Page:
4. β-Cyclodextrin trimers enclosing an unusual organization of guest: The inclusion complex β-Cyclodextrin/4-pyridinealdazine. S. D. Chatziefthimiou, K. Yannakopoulou, M. Mavridis Cryst. Eng. Comm. 2007, 9, 976-979.
  5. The Self-Association of the Drug Acemetacin and its Intermolecular Interactions and Stability with β-Cyclodextrin in Aqueous Solution. An NMR and HPLC Study. D. Zouvelekis, K. Yannakopoulou, A. Antoniadou-Vyza, M. Mavridis, Carbohydr. Res. 2002, 337, 1387-1395.
  6. Crystal structure of the inclusion complex of the antibacterial agent triclosan in β-cyclodextrin and NMR study of its molecular encapsulation in positively and negatively charged cyclodextrins. A. Paulidou, D. Maffeo, K. Yannakopoulou, M. Mavridis, Carbohydr. Res. 2008, 343, 2634-2640.
  7. Similar modes of inclusion in complexes of β-cyclodextrin with sulfonylurea hypoglycemic drugs. A. Paulidou, D. Maffeo, K. Yannakopoulou, M. Mavridis Cryst. Eng. Comm. 2010, 12, 517-525.
  8. Positive Effect of Natural and Negatively Charged Cyclodextrins on the Stabilization of Penicillins towards β-Lactamase Degradation due to Inclusion and External Guest-Host Association. An NMR and MS Study. D. Maffeo, L. Leondiadis, M. Mavridis, K. Yannakopoulou Org. Biomol. Chem. 2006, 4, 1297-1304.
  9. Chiral Recognition of (R)-(-)-1,7-Dioxaspiro[5.5]undecane by Hexakis(2,3,6-tri-O-methyl)-α-Cyclodextrin. K. Yannakopoulou, D. Mentzafos, M. Mavridis and K. Dandika, Angew. Chem. Int. Ed. 1996, 35, 2480-2482.
  10. Non-covalent interactions in the crystallization of enantiomers of 1,7-dioxaspiro[5.5]undecane (olive fly sex pheromone) by enantiospecific cyclodextrin hosts, hexakis(2,3,6-tri-O-methyl)-α-cyclodextrin and heptakis(2,3,6-tri-O-methyl)-β-cyclodextrin. S. Makedonopoulou, K. Yannakopoulou, D. Mentzafos, V. Lamzin, A. Popov, I. M. Mavridis, Acta Crystallogr. 2001, B57, 399-409.
  11. Controlled Release of the Prays Oleae Pheromone, as a Consequence of Supramolecular Structure: Study of the Z-7-Tetradecenal/β-Cyclodextrin Complex in the Solid state and in Solution. K. Yannakopoulou, J. A. Ripmeester, M. Mavridis J. Chem. Soc. Perkin 2, 2002, 1639-1644.
  12. Binding of nucleotides and nucleosides to per(6-guanidino-6-deoxy)-cyclodextrins in solution. Ch. Aggelidou, M. Mavridis, K. Yannakopoulou Eur. J. Org. Chem. 2009, 2299-2305.
  13. Molecular recognition of N-acetyltryptophan enantiomers by β-cyclodextrin. S. D. Chatziefthimiou, M. Inclán, P. Giastas, A. Papakyriakou, K. Yannakopoulou, I. M. Mavridis Beilstein J. Org. Chem. 2017, 13, 1572-1582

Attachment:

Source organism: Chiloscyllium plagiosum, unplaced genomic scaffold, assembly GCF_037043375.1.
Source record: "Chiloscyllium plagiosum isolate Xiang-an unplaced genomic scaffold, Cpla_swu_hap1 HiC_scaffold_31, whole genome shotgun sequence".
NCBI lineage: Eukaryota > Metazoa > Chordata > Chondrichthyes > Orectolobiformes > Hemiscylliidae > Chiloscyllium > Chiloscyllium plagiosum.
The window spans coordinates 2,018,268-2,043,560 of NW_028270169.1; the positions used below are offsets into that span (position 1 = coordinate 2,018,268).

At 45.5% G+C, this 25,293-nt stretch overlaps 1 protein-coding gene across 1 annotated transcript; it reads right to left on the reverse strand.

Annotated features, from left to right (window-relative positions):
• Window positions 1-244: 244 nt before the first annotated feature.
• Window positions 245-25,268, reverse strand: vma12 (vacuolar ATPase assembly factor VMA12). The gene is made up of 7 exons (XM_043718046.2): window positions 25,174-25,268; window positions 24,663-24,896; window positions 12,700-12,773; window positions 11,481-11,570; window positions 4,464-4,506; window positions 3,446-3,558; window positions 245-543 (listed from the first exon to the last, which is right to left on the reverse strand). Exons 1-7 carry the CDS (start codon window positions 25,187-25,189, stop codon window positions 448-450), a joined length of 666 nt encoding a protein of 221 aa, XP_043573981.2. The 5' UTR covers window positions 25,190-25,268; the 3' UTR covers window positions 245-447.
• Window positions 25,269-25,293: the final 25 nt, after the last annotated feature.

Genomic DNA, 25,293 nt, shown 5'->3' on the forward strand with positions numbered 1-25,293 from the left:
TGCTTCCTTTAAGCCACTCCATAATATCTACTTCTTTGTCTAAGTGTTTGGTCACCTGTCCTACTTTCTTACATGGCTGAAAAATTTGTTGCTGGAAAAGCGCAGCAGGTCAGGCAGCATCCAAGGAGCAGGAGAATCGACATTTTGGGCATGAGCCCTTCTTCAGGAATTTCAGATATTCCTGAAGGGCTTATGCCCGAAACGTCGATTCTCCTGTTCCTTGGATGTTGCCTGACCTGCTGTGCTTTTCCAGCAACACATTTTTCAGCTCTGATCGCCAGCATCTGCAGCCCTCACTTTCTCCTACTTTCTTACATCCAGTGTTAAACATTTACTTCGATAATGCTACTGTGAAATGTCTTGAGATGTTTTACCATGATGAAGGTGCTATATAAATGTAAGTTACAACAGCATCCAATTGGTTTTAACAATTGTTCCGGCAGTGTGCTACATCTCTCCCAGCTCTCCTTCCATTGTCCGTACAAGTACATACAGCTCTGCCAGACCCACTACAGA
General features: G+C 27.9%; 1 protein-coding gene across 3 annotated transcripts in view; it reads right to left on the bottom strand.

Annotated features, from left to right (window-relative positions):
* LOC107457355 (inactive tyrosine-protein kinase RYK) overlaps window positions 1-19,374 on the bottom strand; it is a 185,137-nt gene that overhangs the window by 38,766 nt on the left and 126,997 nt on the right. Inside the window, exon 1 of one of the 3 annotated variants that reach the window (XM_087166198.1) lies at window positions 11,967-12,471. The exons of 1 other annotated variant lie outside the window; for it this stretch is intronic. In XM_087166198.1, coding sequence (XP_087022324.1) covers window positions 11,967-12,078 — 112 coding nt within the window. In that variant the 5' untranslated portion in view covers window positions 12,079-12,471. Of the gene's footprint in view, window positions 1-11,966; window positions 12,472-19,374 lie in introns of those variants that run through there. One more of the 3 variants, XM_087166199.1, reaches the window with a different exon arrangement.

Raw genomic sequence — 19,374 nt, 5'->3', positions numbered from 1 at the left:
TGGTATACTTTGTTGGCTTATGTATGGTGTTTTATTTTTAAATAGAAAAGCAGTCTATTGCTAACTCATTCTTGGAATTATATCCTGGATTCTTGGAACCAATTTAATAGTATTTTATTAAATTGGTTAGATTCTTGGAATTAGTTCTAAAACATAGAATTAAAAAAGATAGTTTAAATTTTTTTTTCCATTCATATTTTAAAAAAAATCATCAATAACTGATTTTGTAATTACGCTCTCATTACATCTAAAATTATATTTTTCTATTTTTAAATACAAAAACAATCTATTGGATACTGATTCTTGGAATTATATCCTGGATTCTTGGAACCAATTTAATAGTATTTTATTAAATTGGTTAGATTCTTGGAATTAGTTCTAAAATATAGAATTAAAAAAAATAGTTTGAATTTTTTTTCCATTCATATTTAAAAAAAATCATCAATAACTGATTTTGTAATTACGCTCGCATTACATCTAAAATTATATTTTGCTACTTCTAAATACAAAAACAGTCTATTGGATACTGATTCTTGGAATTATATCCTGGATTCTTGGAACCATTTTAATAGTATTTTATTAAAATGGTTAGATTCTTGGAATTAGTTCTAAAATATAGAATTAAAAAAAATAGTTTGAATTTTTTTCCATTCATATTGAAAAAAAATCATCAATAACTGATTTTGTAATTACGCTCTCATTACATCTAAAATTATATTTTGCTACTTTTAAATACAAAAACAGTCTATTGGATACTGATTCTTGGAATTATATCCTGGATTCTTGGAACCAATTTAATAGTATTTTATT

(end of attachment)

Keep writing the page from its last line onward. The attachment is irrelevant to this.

14. Threading of long end-functionalised organic molecules into cyclodextrins: Structural analysis in aqueous solution by NMR spectroscopy and in the solid state by X-ray crystallography. Yannakopoulou, I. M. Mavridis Current Org. Chem. 2004, 8, 25-34. (review article)
  15. Rotaxane and Catenane Structures Involving Cyclodextrins. K. Yannakopoulou, I. M. Mavridis, invited chapter in the Handbook “Cyclodextrins and their Complexes. Chemistry, Analytical Methods and Applications” H. Dodziuk, Ed., p. 356-369, ISBN 3-527-31280-3 Wiley-VCH, Weinheim, 2006. (review article)
  16. NMR detection of simultaneous formation of [2]- and [3]pseudorotaxanes in aqueous solution between α-cyclodextrin and linear aliphatic α,ω-aminoacids, an α,ω-diamine and an α,ω-diacid of similar length, and comparison with the solid state structures. K. Eliadou, K. Yannakopoulou, A. Rontoyianni, I. M. Mavridis, Org. Chem. 1999, 64, 6217-6226.
  17. Rotaxanation of Congo Red into γ-Cyclodextrin. Solution Structures and Thermodynamic Parameters of 1:1 and 2:2 Adducts, as Obtained from NMR Spectroscopy and Microcalorimetry. N. Mourtzis, G. Cordoyiannis, G. Nounesis, K. Yannakopoulou Chem. 2003, 15, 639-649.
  18. Synthesis of 6-Mono-6-deoxy-β-cyclodextrins substituted with isomeric aminobenzoic acids. Structural Characterization, Conformational Preferences and Self-inclusion, as Studied by NMR Spectroscopy in Aqueous Solution, and by X-Ray Crystallography in the Solid State. Eliadou, P. Giastas, K. Yannakopoulou, I. M. Mavridis, J. Org. Chem. 2003, 68, 8550-8557.
  19. Cooperative heterodimer formation between per-guadinylated and carboxylated or phoshphyorylated cyclodextrins in DMSO and DMSO-water studied by NMR spectroscopy and Microcalorimetry. K. Fotiadou, A. Thanassoulas, G. Nounesis, K. Yannakopoulou, Chem. 2011, 23, 493-500.
  20. Real time monitoring of nanomolar binding to a cyclodextrin monolayer immobilised on a Si/SiO2/Novolac surface using White Light Reflectance Spectroscopy: The case of triclosan. Maffeo, Z. Velkov, K. Misiakos, K. Mergia, A. Paulidou, M. Zavali, I. M. Mavridis, K. Yannakopoulou J. Colloid. Interface Sci. 2011, 358, 369–375.